Feeds

UK card fraud hits £505m

Online losses swell 24 per cent

  • alert
  • submit to reddit

Choosing a cloud hosting partner with confidence

the banking industry hopes that losses in future will be contained by schemes such as Chip and PIN.

UK losses to credit card fraud soared last year to £504m, up 20 per cent on 2003, according to the annual report by banking organisation APACS.

Card-not-present fraud (CNP) continues to be the biggest single type of fraud tup by 24 per cent to £150.8m in 2004). APACS said these losses grew in line with the growth of businesses now offering transactions made by phone, fax or online. Identity theft (fraudulent applications and account takeover) was up 22 per cent, but accounted for only £36.9m in losses.

Counterfeit (skimmed/cloned) cards accounted for losses of £129.7m (up 17 per cent) while stolen or lost plastic is blamed for £114.4m in fraudulent transactions, many of which took place at cash machines. Fraud at UK cash machines grew by 81 per cent to £74.6m in 2004, up from £41.1m in 2003.

Chip and SPIN

Altogether fraud on lost and stolen cards and counterfeit cards accounted for almost half (48 per cent) of all losses. APACS reckons that the widespread use of chip and PIN will stem these losses, achieving the results of similar schemes in continental Europe. However online anti-fraud organisation Early Warning reckons Chip and PIN is has less to do with reducing fraud and more to do with card firms offloading their liabilities to merchants in cases of theft. Chip and PIN will merely displace credit card fraud onto the internet rather than reducing overall losses, the organisation says.

Early Warning managing director Andrew Goodwill said: “Our figures very much back up the view that Chip & PIN is simply displacing the fraud problem into CNP sales channels rather than solving the problem per se. When the fraud is perpetrated in this way, the retailer is fully liable and the card companies can simply ignore the problem. What is happening is that the retailer effectively gets screwed twice – once by the fraudster and then again by the card company taking its fees on the fraudulent sale.”

Credit card firm schemes for detecting fraud - Verified by Visa and MasterCard’s SecureCode system - require the credit card owner to register their details on the programme. "To date both of these systems have suffered from very disappointing numbers of cardholder and retailer sign up," according to Early Warning.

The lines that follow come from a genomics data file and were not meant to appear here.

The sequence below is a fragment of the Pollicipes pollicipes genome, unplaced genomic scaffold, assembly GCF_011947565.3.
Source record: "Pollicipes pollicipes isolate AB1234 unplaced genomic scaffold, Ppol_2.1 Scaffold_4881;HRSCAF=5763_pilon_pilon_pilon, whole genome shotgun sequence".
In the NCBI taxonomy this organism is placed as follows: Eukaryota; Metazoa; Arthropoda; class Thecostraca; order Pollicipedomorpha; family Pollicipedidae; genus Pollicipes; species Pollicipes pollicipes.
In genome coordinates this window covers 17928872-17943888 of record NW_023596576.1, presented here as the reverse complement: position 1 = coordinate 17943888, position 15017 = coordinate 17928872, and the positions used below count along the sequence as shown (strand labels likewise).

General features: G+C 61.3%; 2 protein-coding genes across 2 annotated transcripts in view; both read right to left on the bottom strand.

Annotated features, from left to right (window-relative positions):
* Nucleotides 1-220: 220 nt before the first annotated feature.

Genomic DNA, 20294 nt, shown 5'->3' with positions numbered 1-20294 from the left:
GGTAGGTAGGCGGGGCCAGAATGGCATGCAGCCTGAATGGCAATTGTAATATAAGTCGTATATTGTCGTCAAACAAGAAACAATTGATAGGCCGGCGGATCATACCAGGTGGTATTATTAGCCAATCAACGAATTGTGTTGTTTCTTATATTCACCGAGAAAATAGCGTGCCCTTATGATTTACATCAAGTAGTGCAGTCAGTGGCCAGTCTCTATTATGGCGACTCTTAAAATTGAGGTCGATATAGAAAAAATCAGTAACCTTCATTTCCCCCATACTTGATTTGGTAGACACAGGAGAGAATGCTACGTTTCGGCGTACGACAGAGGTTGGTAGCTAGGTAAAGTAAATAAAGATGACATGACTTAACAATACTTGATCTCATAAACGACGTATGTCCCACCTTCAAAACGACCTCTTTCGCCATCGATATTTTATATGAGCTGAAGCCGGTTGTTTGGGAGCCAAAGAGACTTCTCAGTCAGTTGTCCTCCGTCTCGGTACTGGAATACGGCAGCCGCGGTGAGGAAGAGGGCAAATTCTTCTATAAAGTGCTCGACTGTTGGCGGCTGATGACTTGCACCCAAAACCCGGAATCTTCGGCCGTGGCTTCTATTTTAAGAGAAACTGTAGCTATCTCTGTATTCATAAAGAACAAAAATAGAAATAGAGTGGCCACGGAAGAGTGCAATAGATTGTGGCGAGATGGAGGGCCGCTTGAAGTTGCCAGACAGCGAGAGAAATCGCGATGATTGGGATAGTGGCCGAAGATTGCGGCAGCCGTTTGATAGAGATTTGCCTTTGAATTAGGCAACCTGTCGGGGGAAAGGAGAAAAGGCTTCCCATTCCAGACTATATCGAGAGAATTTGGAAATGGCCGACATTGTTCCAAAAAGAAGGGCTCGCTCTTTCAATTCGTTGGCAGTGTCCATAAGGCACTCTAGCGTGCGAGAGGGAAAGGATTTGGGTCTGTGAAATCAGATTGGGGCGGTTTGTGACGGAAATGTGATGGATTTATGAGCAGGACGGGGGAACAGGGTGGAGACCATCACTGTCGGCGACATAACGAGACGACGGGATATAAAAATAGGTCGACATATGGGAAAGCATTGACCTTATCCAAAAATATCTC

Phishing losses on the up

APACS notes the roll-out of Chip and PIN is bringing its own short-term problems. The unusually high number of cards - around 200,000 a day - sent out due to the roll out of Chip and PIN last year was accompanied by a rise in losses from cards never received by consumers. Mail non-receipt losses came out at £72.9m last year, up 62.7 per from 2003.

The one bright spot in the otherwise uniform rise in plastic fraud painted by APACS is a reduction in overseas fraud by 11 per cent to £92.5m, an improvement attributed to the card companies' use of "increasingly sophisticated fraud intelligence systems to detect fraudulent spending on cards".

As well as plastic card fraud, organised gangs also moved into other types of financial crime. In 2004 total losses for online banking fraud were recorded for the first time and reached £12m. The banking industry blames these losses on either straightforward phishing scams or the use of Trojans to capture security credentials through keystroke logging, a tactic which allows fraudsters to subsequently raid online banking accounts.

The industry has established sites to help online banking consumers stay safe online and on how to protect themselves against identity theft. APACS’ fraud prevention website is here. ®

Related stories

Retailers set straight on Chip and PIN
The chip and PIN insecurity card
Trojan targets UK online bank accounts
Big guns back UK IT security drive
Four charged in landmark UK phishing case
Chip and PIN intro fuels mini-boom in card crime
Credit card crime squad celebrates success
US hit for $548m in fraud losses

Providing a secure and efficient Helpdesk

More from The Register

next story
Facebook pays INFINITELY MORE UK corp tax than in 2012
Thanks for the £3k, Zuck. Doh! you're IN CREDIT. Guess not
DOUBLE BONK: Testy fanbois catch Apple Pay picking pockets
Users wail as tapcash transactions are duplicated
Happiness economics is bollocks. Oh, UK.gov just adopted it? Er ...
Opportunity doesn't knock; it costs us instead
Google Glassholes are UNDATEABLE – HP exec
You need an emotional connection, says touchy-feely MD... We can do that
YARR! Pirates walk the plank: DMCA magnets sink in Google results
Spaffing copyrighted stuff over the web? No search ranking for you
In the next four weeks, 100 people will decide the future of the web
While America tucks into Thanksgiving turkey, the world will be taking over the net
prev story

Whitepapers

Choosing cloud Backup services
Demystify how you can address your data protection needs in your small- to medium-sized business and select the best online backup service to meet your needs.
Forging a new future with identity relationship management
Learn about ForgeRock's next generation IRM platform and how it is designed to empower CEOS's and enterprises to engage with consumers.
Security for virtualized datacentres
Legacy security solutions are inefficient due to the architectural differences between physical and virtual environments.
Reg Reader Research: SaaS based Email and Office Productivity Tools
Read this Reg reader report which provides advice and guidance for SMBs towards the use of SaaS based email and Office productivity tools.
Storage capacity and performance optimization at Mizuno USA
Mizuno USA turn to Tegile storage technology to solve both their SAN and backup issues.